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Published on January 12, 2021

 

Year in review: 2020 presented major challenges for us

By Stephanie Johnson / The Bulletin

It was a year with major ups and downs. COVID-19 dominated 2020, but there were other things that made it stand out in a good way - well, mostly a bad way.

One of the earliest disasters was the brush fires. The year started off bad with the Australian Brush Fires and 47 million acres of land burned down and animals displaced. Little did we know what else was in store for the world in 2020.

The helicopter crashed. I was having brunch when I received a notification from TMZ breaking the news about Kobe Bryant, his daughter, and others dying in a helicopter crash. No one thought it was real, so we all waited for other news sources to break it, and then it became reality. A basketball legend had passed away.

Then, the big one: A new deadly virus already in China was detected in the United States. In a matter of months, the virus spread across the globe, resulting in at least 1.8 million deaths, and counting.

We were asked to quarantine, and stay-at-home orders were issued. None of us had ever been through this before. It was all new, and no one knew much about the virus. Some people didn’t believe and still don’t believe the virus is real.

We stayed at home and worked from home. Zoom was the new thing, and so was shopping online. Thousands lost their jobs and had to adapt fast. Online ordering and curbside pick-up for groceries became the new normal for many. Toilet paper was difficult, if not impossible, to find. Good luck finding cleaning supplies and paper towels. Even diapers and baby wipes were gone. Panic shoppers were in full force; store shelves were often bare. Businesses had to adapt even faster. The stock market tumbled, then came back strong, finishing the year at a record high.

Mask orders were put into place. Some people refused to wear one. I even found myself in the beginning weirded out by it. But if it helped to get rid of this thing, I was all for it.

Many spent time outdoors walking, riding, playing for the first time in a long time. Bikes were out of stock much of the year. Computer accessories and other work-from-home necessities also sold out.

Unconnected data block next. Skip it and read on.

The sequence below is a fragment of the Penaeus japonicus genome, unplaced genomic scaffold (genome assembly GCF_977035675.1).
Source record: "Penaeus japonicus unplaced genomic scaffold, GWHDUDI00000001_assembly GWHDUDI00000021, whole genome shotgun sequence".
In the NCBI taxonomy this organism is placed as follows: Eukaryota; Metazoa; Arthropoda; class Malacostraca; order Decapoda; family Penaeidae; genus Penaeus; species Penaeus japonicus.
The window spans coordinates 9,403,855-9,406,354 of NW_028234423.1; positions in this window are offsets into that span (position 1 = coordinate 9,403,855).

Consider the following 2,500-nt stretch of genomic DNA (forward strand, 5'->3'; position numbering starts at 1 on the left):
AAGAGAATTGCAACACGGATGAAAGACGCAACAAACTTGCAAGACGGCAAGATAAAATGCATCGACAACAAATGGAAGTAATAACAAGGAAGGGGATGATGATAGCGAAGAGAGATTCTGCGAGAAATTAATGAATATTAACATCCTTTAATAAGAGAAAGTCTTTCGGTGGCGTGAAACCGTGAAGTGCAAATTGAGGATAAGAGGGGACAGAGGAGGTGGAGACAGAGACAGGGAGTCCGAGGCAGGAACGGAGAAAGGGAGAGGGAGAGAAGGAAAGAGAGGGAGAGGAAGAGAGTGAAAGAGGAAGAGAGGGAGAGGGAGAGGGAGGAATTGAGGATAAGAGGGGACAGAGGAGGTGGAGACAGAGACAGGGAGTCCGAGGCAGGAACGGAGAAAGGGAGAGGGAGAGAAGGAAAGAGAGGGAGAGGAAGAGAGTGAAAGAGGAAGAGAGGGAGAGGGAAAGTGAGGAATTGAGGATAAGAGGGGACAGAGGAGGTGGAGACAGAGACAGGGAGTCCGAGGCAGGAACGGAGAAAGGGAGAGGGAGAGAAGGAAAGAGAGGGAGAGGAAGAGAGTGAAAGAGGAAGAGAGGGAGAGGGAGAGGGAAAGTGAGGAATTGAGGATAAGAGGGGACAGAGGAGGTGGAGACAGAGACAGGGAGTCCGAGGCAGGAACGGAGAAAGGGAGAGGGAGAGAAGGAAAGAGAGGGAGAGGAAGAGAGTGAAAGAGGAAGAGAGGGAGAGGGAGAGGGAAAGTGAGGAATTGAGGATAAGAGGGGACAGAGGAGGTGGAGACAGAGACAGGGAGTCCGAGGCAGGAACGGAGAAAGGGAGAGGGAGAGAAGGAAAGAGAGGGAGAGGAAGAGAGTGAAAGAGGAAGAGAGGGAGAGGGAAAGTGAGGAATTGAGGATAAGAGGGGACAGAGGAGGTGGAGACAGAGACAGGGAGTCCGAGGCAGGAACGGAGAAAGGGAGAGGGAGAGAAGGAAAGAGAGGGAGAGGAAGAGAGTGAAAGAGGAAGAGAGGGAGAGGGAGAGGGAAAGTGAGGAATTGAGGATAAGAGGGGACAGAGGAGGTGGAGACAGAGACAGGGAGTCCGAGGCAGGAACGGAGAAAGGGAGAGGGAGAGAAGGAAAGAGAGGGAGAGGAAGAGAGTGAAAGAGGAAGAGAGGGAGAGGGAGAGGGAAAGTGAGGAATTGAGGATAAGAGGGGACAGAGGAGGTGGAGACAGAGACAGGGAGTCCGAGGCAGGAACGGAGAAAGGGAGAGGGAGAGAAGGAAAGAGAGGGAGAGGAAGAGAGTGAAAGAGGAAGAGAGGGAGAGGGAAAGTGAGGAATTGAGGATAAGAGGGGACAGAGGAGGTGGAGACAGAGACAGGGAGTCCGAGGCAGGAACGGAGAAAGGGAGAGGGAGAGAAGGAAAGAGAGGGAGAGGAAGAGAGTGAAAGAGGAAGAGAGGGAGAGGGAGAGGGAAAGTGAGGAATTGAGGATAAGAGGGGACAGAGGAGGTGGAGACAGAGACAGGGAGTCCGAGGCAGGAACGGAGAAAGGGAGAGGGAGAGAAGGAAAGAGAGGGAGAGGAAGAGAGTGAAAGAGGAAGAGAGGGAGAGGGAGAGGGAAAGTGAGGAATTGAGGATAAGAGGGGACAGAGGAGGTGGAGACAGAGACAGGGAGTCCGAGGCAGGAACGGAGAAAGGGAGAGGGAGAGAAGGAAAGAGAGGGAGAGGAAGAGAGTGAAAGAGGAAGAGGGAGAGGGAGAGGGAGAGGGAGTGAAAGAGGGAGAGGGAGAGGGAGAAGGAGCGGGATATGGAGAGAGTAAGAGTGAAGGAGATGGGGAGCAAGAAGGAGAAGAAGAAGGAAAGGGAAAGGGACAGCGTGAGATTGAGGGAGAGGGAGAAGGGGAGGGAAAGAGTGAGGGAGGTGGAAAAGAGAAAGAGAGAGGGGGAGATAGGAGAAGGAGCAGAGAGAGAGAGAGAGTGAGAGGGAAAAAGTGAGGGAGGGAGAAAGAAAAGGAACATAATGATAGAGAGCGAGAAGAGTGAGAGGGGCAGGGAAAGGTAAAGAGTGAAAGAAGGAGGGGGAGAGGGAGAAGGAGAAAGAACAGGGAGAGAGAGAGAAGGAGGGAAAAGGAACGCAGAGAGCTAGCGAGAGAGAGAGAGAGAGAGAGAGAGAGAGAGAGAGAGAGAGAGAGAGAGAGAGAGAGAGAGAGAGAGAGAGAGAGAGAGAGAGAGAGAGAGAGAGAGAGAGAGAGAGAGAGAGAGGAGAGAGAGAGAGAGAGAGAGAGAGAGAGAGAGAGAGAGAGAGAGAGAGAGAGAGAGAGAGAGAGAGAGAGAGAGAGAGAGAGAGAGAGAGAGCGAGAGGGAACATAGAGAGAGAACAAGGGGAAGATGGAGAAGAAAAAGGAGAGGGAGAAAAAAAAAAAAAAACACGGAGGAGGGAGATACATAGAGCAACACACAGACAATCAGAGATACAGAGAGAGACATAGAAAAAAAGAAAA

People canceled or rescheduled their weddings; funerals were postponed; baby showers were now drive-through parties, or attendance was limited in some states and counties to the number of people you could count on two hands.

Nursing home residents weren’t allowed to have visitors; hospital patients weren’t allowed to have visitors; many had no contact with families or were visited from outside their windows. For a while, concerts and special events were something to look forward to in the future. Little did we know rescheduling events to later in the year wouldn’t do much good since many were eventually canceled anyway.

The Earth became cleaner. On the positive side, the environment benefited. Smog over cities was drastically reduced; many could breathe easier as the air became noticeably cleaner and fresher. Fish could be seen swimming in the Venice canals. Then, as society returned to its normal ways, even though the virus was still rampant, the world returned to its earlier state.

We tried to go back to normal. As places reopened, and everyone wore masks, things seemed like they were getting back to normal for the most part. But, at the end of the day, people were still dying, and the virus wasn’t going anywhere.

Then the protests began - some were peaceful, some were violent. And the virus raged on.

The hurricanes began, a record number of them. In total, the 2020 season produced 30 named storms (top winds of 39 mph or greater), of which 13 became hurricanes (top winds of 74 mph or greater), including six major hurricanes (top winds of 111 mph or greater). This is the most storms on record, surpassing the 28 from 2005, and the second-highest number of hurricanes on record.

The fires started. The West Coast wildfires displaced more people from their homes. Combined, more than five million acres burned in California, Oregon and Washington. Thousands of buildings and homes were destroyed by some of the largest fires ever recorded. More than two dozen people died. Millions of people up and down the coast spent weeks living under thick clouds of smoke and ash.

Supreme Court Justice Ruth Bader Ginsburg died. She was an unrelenting trailblazer for gender equality. She died Sept. 18 at the age of 87. She was known as the “Champion for gender” and was honored as a role model for girls and women.

The voting began. The early vote in 2020 far surpassed the early vote in 2016. The early voting surge in 2020 included about 65 percent of the voting-eligible population. When the election was over, about 156 million Americans had voted.

Joe Biden was elected the 46th president of the United States. It was one of the most contentious elections in our country’s history.
One hundred years after American women won the right to vote — a right mostly limited to white women at first — Kamala Harris became the first woman and the first Black and Asian American to be elected vice president of the United States.

Then the vaccines were made, delivered and vaccinating those most at risk began. The development of two vaccines in less than a year was touted as one of the greatest scientific accomplishments in U.S. history. And, more vaccines are on the way.

A child was born. In the midst of this convoluted year, I gave birth to my son. The year had major ups and downs. For us, the miracle of birth was its brightest star.

Happy New Year, and may you all prosper and stay healthy in 2021!

(You can reach Stephanie at stephanie.bulletin@gmail.com. Or by writing to: The Bulletin, P.O. Box 2426, Angleton, TX. 77516)